Kenley Jansen underwent surgery last week to address his irregular heartbeat and the Dodgers closer felt good enough to participate in a charity event yesterday.
Jansen has missed time during the past two seasons because of the irregular heartbeat and was forced to take blood thinners this season, but told Ken Gurnick of MLB.com that he already feels significantly different:
I feel so much better now than I did at the end of the season. I was dragging all day long at the end. I can tell I’ve got so much more energy. … I’m feeling so good. It wasn’t scary at all. I just wanted to get it over with. I feel it’s a relief and it will be good for me for the rest of my life. I just wanted to get it done, and I know this doctor is one of the great experts and I have a lot of confidence in him.
That’s great to hear, because Jansen is an incredible pitcher and at age 25 has an extremely bright future ahead of him as one of the most dominant relievers in baseball. That he’s been able to post a 2.22 ERA with 14.6 strikeouts per nine innings despite his energy level waning should be a pretty scary thought for NL hitters.
Jon Morosi reports that the Mariners and the Marlins are “fairly close” on a trade that would send reliever David Phelps to Seattle. Earlier Ken Rosenthal and others reported that the sides were talking, but that a deal was not imminent.
Phelps, 30, had a fantastic 2016 season, posting a 2.28 ERA in 64 games while striking out 11.8 batters per nine innings. He’s not been as strong this year, but he’s still been a solid setup man, posting a 3.45 ERA in 44 games while striking out 51 batters and walking 21 in 47 innings. He throws in the mid-90s and induces grounders. Basically everything you want in a reliever, right?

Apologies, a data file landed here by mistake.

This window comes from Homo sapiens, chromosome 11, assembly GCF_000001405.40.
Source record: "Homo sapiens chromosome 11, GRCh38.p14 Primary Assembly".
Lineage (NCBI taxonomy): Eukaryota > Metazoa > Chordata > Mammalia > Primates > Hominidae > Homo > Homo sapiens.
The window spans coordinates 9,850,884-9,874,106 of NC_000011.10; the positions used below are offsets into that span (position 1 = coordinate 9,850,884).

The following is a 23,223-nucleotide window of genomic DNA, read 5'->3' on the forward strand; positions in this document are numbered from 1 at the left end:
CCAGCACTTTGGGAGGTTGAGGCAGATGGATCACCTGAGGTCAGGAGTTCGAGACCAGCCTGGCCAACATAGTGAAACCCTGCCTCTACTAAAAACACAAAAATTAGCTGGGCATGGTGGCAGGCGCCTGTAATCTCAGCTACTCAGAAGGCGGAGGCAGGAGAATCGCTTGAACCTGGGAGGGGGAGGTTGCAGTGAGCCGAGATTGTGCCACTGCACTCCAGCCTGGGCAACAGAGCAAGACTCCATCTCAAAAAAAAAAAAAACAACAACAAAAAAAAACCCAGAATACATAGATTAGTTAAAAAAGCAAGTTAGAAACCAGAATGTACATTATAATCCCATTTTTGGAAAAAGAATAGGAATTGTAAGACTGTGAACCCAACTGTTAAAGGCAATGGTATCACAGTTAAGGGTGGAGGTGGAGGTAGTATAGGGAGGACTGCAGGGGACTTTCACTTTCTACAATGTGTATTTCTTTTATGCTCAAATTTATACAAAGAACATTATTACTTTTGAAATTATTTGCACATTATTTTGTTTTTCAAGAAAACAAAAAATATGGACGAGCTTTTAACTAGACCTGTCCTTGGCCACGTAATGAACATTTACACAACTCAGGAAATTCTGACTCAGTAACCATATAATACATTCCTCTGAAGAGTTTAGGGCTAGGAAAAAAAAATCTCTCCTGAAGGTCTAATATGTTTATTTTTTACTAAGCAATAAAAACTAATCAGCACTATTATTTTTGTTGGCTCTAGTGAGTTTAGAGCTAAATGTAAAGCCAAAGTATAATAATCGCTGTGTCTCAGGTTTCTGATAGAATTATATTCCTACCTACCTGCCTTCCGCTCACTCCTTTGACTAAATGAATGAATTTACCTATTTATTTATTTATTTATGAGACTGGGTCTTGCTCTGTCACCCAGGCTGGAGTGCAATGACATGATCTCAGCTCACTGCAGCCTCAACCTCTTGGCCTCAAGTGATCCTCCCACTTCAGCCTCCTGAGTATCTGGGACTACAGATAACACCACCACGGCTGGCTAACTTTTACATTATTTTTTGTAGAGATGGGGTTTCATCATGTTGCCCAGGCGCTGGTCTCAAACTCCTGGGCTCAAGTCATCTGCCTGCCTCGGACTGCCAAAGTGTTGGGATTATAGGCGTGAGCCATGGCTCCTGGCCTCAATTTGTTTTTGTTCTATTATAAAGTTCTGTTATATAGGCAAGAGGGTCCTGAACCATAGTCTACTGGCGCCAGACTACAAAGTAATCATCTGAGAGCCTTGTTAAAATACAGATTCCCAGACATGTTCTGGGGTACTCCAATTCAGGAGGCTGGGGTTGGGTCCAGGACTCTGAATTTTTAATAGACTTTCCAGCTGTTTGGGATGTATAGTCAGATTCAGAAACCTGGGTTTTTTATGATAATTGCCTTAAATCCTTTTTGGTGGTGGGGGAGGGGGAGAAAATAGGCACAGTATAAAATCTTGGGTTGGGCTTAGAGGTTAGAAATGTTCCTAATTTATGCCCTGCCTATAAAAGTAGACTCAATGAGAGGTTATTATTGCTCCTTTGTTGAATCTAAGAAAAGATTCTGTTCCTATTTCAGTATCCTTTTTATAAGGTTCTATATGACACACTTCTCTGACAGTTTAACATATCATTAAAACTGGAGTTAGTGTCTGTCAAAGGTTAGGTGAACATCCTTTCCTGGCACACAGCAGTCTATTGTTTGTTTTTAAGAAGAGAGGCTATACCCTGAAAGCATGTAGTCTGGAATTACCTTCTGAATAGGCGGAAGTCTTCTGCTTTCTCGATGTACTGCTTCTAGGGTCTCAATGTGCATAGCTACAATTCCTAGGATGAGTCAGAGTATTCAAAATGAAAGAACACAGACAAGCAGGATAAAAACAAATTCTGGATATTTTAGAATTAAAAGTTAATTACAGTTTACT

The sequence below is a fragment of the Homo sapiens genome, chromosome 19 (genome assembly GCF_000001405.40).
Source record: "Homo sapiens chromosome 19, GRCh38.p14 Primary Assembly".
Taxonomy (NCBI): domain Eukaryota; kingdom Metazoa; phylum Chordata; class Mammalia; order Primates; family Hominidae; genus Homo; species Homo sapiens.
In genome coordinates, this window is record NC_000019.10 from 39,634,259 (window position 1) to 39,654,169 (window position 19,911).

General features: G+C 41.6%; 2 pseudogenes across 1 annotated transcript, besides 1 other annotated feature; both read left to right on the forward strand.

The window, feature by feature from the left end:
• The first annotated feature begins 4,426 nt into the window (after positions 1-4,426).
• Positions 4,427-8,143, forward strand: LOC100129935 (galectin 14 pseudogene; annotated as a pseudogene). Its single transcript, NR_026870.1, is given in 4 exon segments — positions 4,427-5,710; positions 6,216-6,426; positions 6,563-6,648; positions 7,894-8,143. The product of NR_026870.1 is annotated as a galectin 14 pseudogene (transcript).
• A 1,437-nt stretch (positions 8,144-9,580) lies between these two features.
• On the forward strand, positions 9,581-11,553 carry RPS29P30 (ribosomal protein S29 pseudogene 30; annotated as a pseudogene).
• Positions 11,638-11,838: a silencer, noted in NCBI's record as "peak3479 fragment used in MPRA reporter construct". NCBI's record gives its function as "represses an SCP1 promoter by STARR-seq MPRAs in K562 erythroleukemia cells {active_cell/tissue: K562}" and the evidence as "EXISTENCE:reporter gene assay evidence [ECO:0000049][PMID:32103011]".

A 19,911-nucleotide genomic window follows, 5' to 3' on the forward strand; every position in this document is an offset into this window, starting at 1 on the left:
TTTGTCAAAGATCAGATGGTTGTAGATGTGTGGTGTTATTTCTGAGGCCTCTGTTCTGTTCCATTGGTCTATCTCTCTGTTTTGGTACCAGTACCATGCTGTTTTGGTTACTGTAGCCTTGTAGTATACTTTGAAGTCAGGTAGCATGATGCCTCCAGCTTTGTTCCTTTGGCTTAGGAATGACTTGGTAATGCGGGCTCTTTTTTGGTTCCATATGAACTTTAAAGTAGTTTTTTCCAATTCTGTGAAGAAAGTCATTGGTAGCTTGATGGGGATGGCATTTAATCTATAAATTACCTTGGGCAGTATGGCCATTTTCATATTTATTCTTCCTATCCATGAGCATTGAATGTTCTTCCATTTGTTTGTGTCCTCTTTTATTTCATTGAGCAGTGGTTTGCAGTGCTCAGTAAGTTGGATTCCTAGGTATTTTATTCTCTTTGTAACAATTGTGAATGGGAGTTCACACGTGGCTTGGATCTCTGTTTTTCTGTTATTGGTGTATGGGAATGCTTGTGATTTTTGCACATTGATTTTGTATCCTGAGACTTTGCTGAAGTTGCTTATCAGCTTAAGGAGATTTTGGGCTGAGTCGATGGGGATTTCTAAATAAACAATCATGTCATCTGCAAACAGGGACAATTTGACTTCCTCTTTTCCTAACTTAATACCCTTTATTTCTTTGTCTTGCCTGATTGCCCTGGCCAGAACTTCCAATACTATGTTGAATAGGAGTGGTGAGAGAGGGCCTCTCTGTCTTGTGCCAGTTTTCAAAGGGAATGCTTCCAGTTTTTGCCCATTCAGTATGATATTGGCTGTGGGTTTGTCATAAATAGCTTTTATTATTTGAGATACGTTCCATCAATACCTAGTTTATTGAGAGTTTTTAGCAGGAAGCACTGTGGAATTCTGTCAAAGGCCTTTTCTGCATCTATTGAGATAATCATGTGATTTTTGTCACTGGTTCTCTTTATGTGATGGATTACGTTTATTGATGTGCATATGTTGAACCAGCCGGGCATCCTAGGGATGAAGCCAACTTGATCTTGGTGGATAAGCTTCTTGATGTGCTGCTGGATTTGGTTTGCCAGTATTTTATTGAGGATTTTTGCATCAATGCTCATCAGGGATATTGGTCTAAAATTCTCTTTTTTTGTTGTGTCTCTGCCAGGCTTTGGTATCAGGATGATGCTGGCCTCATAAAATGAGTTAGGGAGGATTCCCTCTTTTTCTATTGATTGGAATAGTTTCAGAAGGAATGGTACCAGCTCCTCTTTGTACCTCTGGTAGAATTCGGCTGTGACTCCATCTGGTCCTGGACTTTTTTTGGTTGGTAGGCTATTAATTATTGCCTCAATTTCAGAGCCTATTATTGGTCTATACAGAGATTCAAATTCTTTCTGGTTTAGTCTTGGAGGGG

The Mariners could probably use rotation help more than bullpen help, but solid innings are solid innings at one point and improving your pen takes some of the pressure off of your rotation.
Corey Sager homered in the Dodgers’ win over the White Sox last night. It was his 45th career homer, 44 of which have come while playing shortstop. While that’s great given that the guy has only played in 270 games, it’s not a lot of homers in an absolute sense. Thousands of players have more homers than that, obviously. Baseball has been around for a long time!
But it’s enough to set a record. A Los Angeles Dodgers record, specifically, for the most homers from a shortstop. It puts Seager past Rafael Furcal, who hit 43 while wearing Dodger blue. The record for the franchise, including Brooklyn, is Pee Wee Reese, who hit 122.
It seems astounding that no other Dodgers shortstop has hit more than 44 homers in the nearly 60 years since the club has been in Los Angeles, but it’s true. If you had asked me before I saw the factoid mentioned on Twitter I would’ve bet my life that Bill Russell would’ve had more. Not because he had any power — he was, in fact, one of the more punchless players of his era — but because he simply played in L.A. so long, logging 1,746 games at short for Walt Alston and Tommy Lasorda. Nope. He only hit 46 in his 18-year career, with a handful of those coming as an outfielder. His season high is seven. Seager has hit seven homers in May of his rookie season.
Oh well, you learn something new every day.